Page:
A comprehensive cost-benefit analysis is imperative to balance rights of all stakeholders in the evolving regulatory landscape of data economy

September 24, 2018, Mumbai

CUTS International, a Jaipur headquartered civil society organisation, in association with the law firm Nishith Desai Associates, organised a conference in Mumbai on theme of “Consumer Welfare in Emerging Regulatory Landscape in Data Economy” in Mumbai. The conference comprised round table discussions on some of contentious regulations in data economy, which relate to the cross border flow of data and digital payments. In this regard, key aspects of the recently released Draft Personal Data Protection Bill, 2018 and Draft Payments and Settlement Systems Bill, 2018 were discussed. With respect to the former, the focus was on data localisation issues and with respect to the latter, the focus was on managing concentration risk in retail payments.

Several key stakeholders in the data economy participated in the roundtable, including former senior officials of the Securities and Exchange Board of India and Reserve Bank of India, such as Mr. Vijay Chugh, former Principal Chief General Manager, Department of Payment and Settlement Systems, RBI, representatives of industry, including co-founders of Bill Desk and Paymate, start-ups, senior officials of Mastercard, venture capitalists, legal experts, such as Nishith Desai Associates and Cyril Amarchand Mangaldas, among others.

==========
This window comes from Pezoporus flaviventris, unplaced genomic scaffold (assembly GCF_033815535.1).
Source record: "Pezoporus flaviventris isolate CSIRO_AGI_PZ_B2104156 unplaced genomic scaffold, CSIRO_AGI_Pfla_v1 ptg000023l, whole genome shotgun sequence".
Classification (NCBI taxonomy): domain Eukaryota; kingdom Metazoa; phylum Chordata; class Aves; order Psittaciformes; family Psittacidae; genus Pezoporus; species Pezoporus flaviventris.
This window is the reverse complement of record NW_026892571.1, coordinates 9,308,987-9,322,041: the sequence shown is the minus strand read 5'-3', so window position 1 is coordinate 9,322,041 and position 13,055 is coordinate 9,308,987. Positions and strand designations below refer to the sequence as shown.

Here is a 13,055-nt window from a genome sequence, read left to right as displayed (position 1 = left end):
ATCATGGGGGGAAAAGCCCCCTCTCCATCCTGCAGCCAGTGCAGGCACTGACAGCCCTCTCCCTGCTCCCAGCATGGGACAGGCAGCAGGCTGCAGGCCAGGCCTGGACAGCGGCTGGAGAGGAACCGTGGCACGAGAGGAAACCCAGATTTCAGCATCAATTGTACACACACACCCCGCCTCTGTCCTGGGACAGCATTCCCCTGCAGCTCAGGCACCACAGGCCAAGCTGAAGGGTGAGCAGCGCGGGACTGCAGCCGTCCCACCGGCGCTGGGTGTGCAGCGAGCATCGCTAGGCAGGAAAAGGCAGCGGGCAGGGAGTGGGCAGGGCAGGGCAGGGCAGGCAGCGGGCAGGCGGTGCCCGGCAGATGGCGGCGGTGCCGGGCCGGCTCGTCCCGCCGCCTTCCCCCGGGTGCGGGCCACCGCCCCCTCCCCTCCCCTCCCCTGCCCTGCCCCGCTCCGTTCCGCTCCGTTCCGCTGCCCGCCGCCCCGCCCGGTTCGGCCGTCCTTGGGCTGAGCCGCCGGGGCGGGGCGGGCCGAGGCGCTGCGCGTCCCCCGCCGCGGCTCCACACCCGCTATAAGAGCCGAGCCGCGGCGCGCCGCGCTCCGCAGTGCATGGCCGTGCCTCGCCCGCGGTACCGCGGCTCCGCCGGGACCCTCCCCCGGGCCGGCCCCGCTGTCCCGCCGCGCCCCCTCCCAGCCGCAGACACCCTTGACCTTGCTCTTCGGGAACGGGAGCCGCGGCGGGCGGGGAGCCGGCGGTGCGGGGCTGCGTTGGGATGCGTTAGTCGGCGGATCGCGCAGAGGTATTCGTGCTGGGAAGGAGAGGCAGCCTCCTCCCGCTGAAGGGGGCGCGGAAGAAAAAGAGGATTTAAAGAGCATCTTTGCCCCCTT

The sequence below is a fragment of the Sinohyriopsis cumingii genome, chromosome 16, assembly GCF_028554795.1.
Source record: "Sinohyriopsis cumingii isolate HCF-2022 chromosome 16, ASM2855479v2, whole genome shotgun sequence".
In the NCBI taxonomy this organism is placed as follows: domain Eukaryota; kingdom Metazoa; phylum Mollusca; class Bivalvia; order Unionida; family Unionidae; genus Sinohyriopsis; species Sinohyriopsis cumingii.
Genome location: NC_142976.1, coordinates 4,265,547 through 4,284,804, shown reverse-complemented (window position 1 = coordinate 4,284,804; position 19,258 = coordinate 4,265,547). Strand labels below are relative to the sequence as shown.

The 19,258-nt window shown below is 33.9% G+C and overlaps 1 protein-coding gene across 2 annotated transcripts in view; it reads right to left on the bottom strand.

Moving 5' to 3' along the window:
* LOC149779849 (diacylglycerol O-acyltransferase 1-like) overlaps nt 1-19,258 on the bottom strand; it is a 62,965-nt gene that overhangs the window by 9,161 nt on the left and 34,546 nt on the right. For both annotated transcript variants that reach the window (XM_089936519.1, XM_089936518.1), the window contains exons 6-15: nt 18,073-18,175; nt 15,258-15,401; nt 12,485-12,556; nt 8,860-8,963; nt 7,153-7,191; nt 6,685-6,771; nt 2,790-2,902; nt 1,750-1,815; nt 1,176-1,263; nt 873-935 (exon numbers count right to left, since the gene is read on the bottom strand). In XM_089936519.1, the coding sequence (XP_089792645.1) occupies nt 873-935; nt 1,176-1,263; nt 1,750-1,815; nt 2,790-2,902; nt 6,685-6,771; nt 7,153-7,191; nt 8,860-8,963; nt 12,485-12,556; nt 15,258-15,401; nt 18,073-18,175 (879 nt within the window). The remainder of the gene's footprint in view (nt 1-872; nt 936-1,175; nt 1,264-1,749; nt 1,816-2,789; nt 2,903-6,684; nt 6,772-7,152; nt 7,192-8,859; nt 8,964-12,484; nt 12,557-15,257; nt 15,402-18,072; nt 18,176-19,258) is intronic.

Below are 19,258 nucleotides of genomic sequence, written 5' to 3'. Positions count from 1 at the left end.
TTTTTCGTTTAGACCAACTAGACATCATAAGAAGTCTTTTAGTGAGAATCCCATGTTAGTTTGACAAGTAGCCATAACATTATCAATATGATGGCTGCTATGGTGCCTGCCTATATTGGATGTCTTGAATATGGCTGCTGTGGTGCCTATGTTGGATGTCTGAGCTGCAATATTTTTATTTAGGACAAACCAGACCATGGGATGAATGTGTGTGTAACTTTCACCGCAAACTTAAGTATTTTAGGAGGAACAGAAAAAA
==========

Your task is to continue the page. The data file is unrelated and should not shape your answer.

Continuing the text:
It was pointed out that it is necessary for laws to clearly spell out rationale for its regulation, both in terms of data localisation and payments systems. For instance, it appears that the objective of data mirroring and localisation mandate is to enable access to data for law enforcement agencies. However, localisation may not necessarily achieve this objective. Conversely, such objective may be met by alternate mechanisms without restricting cross border data flows. Localisation instead may result in imposition of significant cost on businesses, particularly small and medium enterprises, both within and outside India, which may be passed on to consumers in terms of increased prices and reduced access.

In addition, localisation comes with mandates to classify data in different categories, such as personal, sensitive and critical and the distinction between such categories may not be clear at all times for stakeholders. More importantly, uncertainty increases when it comes to sector specific mandates of localisation. For instance, the Payment Data Storage Directive of the Reserve Bank of India requires exclusive storage and processing of payments data in India, without clearly defining the components of payments data.

In relation to regulation making process, it was pointed out that there is a need to broad base and institutionalise stakeholder consultation mechanism. A key suggestion was to expand the scope of the proposed Payments Regulatory Board to include representatives from industry and consumers. While the new Bill has provisions with respect to undertaking cost-benefit analysis while drafting regulation, it remains to be seen how these will be implemented.

It was also pointed out that one of the key reasons of concentration risk in the retail payments market is structure and operation of National Payments Corporation of India. It was suggested that NPCI needs to be separated into two separate entities managing payment infrastructure and payment instrument businesses respectively to avoid conflict of interests and foster innovation and competition in the sector. International experiences may provide good precedents in this regard.

The participants agreed that a more nuanced and nuanced approach is imperative to balance rights of all stakeholders in the data economy.